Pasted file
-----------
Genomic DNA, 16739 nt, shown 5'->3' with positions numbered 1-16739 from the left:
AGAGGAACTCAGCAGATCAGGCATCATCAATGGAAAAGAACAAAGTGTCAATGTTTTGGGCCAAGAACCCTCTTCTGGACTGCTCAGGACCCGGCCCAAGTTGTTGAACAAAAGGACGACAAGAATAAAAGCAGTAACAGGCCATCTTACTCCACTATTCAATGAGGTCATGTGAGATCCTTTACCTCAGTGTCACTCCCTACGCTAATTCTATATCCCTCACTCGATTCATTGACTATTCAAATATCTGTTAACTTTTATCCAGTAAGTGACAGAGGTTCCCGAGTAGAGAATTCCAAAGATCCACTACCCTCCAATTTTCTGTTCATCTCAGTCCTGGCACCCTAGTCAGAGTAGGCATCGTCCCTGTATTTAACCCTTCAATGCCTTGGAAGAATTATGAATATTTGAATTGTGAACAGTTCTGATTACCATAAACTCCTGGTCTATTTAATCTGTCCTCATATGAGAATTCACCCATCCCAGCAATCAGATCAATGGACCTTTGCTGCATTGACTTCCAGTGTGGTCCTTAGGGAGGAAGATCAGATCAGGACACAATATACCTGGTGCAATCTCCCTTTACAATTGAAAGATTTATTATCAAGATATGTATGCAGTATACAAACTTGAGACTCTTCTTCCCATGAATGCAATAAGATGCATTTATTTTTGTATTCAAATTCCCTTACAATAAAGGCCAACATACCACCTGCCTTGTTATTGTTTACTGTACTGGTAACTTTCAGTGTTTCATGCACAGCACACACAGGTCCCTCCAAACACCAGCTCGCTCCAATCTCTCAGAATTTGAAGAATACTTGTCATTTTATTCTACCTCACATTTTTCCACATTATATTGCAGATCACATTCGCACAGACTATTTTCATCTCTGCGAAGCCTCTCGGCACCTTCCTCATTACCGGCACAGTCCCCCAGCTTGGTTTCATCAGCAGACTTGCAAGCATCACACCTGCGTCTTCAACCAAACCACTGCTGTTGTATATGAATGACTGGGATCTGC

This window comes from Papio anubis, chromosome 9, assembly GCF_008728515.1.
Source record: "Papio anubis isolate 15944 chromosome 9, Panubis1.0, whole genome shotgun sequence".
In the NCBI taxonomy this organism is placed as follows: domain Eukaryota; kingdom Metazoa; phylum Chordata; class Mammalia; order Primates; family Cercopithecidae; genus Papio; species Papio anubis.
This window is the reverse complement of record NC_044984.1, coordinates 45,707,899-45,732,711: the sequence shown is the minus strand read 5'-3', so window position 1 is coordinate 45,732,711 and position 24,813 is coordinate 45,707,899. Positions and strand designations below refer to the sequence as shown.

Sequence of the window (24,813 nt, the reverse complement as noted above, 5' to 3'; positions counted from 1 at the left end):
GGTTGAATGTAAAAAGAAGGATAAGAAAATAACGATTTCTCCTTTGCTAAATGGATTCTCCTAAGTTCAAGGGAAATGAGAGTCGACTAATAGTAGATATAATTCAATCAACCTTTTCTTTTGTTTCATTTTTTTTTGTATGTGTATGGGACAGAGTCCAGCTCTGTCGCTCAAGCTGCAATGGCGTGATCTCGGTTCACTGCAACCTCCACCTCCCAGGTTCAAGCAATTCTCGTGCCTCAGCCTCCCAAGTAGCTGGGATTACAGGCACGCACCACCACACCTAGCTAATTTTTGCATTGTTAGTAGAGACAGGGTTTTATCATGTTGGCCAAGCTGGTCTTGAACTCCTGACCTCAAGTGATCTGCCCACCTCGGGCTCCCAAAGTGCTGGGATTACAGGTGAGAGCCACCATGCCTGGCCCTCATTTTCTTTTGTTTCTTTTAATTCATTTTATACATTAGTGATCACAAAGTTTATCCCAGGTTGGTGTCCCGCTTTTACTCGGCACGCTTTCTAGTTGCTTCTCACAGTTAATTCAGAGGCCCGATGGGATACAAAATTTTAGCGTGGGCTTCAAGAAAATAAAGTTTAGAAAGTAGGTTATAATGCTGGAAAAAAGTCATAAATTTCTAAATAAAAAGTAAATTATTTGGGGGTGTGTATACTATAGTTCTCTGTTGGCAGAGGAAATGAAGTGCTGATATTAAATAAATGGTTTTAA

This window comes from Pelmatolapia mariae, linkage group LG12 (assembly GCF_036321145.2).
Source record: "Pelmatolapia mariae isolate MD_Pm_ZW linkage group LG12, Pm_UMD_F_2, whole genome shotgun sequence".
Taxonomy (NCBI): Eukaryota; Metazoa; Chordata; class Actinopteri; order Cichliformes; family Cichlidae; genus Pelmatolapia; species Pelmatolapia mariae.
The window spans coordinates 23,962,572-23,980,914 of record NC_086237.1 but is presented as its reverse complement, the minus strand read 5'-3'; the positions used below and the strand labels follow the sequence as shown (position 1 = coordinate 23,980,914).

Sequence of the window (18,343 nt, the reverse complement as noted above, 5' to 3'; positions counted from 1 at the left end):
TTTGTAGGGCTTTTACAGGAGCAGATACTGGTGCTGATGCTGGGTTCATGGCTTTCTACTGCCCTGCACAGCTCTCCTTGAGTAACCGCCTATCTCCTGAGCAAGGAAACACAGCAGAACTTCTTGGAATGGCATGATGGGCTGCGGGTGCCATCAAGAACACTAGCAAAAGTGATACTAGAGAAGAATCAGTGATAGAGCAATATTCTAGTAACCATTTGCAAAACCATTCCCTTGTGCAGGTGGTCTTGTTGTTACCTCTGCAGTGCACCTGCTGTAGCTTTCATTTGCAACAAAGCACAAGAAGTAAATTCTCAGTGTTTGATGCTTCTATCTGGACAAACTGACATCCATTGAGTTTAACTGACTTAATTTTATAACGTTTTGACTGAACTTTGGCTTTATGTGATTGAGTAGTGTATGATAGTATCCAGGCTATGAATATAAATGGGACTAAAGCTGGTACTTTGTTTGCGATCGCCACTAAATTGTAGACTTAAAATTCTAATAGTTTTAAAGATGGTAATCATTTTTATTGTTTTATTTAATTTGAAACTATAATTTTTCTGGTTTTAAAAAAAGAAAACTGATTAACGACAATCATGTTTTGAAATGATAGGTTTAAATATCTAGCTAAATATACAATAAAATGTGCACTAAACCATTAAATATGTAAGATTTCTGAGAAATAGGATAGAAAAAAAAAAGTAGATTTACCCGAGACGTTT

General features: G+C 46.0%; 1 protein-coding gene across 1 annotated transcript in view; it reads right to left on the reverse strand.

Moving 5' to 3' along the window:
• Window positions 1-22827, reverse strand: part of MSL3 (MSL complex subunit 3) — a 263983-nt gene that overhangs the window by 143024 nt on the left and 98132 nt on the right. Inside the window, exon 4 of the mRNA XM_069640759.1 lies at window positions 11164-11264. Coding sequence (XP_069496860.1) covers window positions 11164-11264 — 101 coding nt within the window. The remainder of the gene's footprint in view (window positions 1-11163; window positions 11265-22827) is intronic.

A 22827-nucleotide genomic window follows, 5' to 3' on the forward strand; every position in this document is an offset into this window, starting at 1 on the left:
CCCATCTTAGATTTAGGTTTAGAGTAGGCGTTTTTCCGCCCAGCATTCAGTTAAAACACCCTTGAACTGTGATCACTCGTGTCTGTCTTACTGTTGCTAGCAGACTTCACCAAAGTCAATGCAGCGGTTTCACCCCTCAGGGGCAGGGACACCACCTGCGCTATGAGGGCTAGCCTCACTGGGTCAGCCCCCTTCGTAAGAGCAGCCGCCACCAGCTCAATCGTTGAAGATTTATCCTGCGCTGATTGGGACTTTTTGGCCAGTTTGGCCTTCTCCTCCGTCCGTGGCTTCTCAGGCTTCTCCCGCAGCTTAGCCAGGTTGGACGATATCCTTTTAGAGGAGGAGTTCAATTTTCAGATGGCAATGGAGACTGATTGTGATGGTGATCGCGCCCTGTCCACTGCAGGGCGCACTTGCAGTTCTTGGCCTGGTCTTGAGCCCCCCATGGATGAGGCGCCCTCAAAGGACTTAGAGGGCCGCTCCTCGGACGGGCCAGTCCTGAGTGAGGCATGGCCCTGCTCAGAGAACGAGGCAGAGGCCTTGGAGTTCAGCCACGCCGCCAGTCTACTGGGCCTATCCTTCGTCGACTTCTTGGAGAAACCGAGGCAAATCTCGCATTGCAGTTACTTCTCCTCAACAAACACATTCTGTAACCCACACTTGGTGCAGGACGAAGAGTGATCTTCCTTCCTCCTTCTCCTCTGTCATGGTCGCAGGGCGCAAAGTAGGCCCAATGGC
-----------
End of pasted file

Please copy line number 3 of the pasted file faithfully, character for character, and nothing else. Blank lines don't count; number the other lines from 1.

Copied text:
This window comes from Papio anubis, chromosome 9, assembly GCF_008728515.1.